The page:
inv # 01-17758

HENRI DE TONTI (~1649-1704) known as the “Fur Trader of the Mississippi” or “The Iron Hand”. His tacked name and date in butt stock appear impeccable “HENRI DE TONTI 1678” on right side of butt stock of his high quality European miquelet flint carbine. The 1943 silver presentation plaque on butt “Dr Joe Mayer / of the Iron Hand / from / Harry Schoff / 1943” between 2 famous arms collectors and scholars. Dr. Joseph R. Mayer (1898-1961) was prominent Rochester, NY physician, but his obituary spends most of its text describing his arms and armor collection and his research on Colonial Indian used flintlocks. Harry L. Schoff (1905-1965) operated a museum in Honeoye Falls, NY and like Mayer researched and wrote on the fur trade, and Indian arms in Colonial America. Henri De Tonti born in Italy of prominent lineage but forced to leave Italy as his father was involved in political intrigue as a child. At a young age he started life as a soldier, first a cadet in the French Navy, then the Army and in battle fought in 1674 a grenade blew off his right hand. He survived and had iron prosthetic made which served him well. He became known as “Thunder Arm” or “The Iron Hand”. Tonti had a most intriguing history in America. The date on this miquelet is the date he left France and arrived in Canada and first started his explorations in Illinois. Tonti’s exploits are well recorded in translated diaries and journals, traveling with fellow French explorer LaSalle, establishing trading posts throughout the Mississippi River Valley up to the time of his death near Mobile Alabama, 100 years prior to Lewis and Clark’s expedition among many of his routes.

“Tonti was one of the first explorers to navigate and sail the upper great lakes of North America. Tonti also sailed both the Illinois river which led to the establishment of Fort St. Louis, as well as the Mississippi river to its mouth and claimed it for France. Tonti later established the first permanent European settlement in the lower Mississippi valley, known as Poste aux Arkansas or Arkansas post, making him the “father of Arkansas”. in 1687, Tonti was engaged in wars with the English and their Iroquois allies. during this time, he was also able to conduct treaties with Native American tribes. in 1690, after he was granted La Salle’s fur trading commission, Tonti then commenced on a journey down the Mississippi to contact Pierre Le Moyne d’Iberville, who had established the Louisiana colony. Working under Pierre Moyne, Sieur d’Iberville’s brother Jean Baptiste Le Moyne de Bienville, Tonti was able to bring peace between the Choctaw and Chickasaw nations of Louisiana and proceeded to receive aid from the two nations. The use of his appliance that replaced his hand led these tribes to believe he had special powers. Henri de Tonti died in September 1704 from yellow fever. It is believed that Tonti’s “remains were laid to everlasting rest in an unknown grave near Mobile River, and not far from the monument erected in 1902 to commemorate the site of old Mobile.”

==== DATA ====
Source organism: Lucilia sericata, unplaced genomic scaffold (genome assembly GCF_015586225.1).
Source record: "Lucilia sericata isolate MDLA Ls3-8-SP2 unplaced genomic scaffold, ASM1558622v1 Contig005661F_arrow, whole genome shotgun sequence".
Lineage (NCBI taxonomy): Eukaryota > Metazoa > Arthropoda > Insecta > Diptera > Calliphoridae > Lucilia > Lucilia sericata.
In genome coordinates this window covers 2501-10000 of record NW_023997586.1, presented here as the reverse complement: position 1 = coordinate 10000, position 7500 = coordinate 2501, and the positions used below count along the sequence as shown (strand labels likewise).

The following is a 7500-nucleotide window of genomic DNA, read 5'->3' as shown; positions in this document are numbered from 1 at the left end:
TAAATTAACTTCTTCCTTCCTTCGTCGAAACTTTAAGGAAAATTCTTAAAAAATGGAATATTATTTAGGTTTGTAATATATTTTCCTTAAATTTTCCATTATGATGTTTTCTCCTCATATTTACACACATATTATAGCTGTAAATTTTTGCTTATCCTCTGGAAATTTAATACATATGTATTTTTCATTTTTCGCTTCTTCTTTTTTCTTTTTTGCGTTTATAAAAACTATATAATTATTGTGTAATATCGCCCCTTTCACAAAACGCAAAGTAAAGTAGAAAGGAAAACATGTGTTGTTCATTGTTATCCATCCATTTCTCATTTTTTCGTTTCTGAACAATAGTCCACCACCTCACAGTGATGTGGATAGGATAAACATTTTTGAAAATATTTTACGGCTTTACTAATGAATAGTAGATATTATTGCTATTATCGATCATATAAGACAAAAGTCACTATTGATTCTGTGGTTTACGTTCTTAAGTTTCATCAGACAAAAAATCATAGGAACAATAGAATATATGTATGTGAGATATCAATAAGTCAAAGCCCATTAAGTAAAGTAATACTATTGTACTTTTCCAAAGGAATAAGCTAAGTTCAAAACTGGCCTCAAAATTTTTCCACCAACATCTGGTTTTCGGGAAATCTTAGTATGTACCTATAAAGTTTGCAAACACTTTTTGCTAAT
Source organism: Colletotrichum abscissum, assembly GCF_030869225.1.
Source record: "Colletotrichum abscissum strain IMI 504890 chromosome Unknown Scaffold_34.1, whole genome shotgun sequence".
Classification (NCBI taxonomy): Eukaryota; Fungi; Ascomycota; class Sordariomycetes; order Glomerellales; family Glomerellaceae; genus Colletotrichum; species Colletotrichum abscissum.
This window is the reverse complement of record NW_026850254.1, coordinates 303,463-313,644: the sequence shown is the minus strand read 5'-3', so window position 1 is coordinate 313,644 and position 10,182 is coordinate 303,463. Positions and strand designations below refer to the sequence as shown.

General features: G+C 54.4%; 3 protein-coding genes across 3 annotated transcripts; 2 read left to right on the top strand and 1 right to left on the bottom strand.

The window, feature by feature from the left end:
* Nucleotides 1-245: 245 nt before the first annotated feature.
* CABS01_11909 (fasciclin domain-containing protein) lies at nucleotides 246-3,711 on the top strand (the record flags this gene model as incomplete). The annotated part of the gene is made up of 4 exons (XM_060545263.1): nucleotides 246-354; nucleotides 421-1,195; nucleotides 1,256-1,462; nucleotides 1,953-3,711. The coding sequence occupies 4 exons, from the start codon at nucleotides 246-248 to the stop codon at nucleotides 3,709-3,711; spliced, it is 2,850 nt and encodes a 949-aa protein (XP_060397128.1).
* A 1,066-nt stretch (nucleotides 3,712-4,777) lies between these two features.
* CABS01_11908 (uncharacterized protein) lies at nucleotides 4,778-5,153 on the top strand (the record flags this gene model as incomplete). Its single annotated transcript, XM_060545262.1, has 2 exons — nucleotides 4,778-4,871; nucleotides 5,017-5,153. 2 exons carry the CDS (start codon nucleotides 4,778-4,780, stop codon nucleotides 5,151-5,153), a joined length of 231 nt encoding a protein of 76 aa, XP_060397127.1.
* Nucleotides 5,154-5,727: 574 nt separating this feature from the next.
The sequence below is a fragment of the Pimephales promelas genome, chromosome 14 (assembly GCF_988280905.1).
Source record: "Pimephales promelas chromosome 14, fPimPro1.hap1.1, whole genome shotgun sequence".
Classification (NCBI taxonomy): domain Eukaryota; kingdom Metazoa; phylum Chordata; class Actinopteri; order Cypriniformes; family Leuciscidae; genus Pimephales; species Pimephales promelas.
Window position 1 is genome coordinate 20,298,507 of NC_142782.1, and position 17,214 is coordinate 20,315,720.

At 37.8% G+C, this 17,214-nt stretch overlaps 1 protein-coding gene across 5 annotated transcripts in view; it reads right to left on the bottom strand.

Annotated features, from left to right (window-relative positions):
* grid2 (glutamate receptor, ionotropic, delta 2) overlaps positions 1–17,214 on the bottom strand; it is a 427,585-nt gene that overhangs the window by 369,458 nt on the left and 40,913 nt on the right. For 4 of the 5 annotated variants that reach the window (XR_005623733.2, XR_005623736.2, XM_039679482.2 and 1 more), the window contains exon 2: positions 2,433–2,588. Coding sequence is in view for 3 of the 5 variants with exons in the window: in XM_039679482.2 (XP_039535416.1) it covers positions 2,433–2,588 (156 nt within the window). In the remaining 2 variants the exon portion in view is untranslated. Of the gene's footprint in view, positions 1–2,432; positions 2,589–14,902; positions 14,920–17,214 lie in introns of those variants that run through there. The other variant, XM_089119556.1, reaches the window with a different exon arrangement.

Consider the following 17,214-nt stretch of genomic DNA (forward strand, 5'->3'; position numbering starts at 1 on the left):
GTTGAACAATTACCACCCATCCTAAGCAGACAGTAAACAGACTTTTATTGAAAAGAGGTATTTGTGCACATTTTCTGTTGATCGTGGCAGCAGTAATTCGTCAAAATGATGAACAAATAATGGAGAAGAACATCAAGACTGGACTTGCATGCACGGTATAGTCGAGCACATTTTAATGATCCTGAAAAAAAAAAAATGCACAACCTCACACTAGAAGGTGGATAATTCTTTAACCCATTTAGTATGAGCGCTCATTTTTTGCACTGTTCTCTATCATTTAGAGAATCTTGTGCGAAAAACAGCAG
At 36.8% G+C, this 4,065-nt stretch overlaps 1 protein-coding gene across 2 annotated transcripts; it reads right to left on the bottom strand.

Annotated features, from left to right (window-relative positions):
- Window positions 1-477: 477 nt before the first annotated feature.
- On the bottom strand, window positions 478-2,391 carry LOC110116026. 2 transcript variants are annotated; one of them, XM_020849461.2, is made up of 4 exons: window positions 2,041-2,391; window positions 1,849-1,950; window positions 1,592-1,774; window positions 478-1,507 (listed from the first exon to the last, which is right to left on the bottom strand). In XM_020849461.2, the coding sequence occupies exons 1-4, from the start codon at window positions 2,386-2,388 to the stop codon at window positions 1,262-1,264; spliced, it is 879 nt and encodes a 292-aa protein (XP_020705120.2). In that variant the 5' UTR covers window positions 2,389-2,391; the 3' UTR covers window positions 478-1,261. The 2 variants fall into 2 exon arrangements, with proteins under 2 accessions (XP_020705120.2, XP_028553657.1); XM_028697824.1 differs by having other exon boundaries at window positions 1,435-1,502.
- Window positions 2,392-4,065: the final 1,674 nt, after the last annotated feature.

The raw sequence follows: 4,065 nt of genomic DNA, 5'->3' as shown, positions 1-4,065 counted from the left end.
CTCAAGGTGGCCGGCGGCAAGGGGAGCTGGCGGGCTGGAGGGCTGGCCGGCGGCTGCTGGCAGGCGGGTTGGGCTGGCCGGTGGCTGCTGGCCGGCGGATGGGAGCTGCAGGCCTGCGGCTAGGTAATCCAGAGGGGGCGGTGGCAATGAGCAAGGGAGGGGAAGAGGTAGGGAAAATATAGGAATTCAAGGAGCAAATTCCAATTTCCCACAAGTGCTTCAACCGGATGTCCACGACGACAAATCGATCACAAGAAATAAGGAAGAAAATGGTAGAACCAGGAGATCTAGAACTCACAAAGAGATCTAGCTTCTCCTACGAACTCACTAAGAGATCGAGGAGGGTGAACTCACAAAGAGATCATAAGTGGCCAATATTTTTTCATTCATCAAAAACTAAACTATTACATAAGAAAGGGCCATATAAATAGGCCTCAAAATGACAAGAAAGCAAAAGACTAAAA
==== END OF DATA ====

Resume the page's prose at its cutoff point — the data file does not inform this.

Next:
Status: ANTIQUE.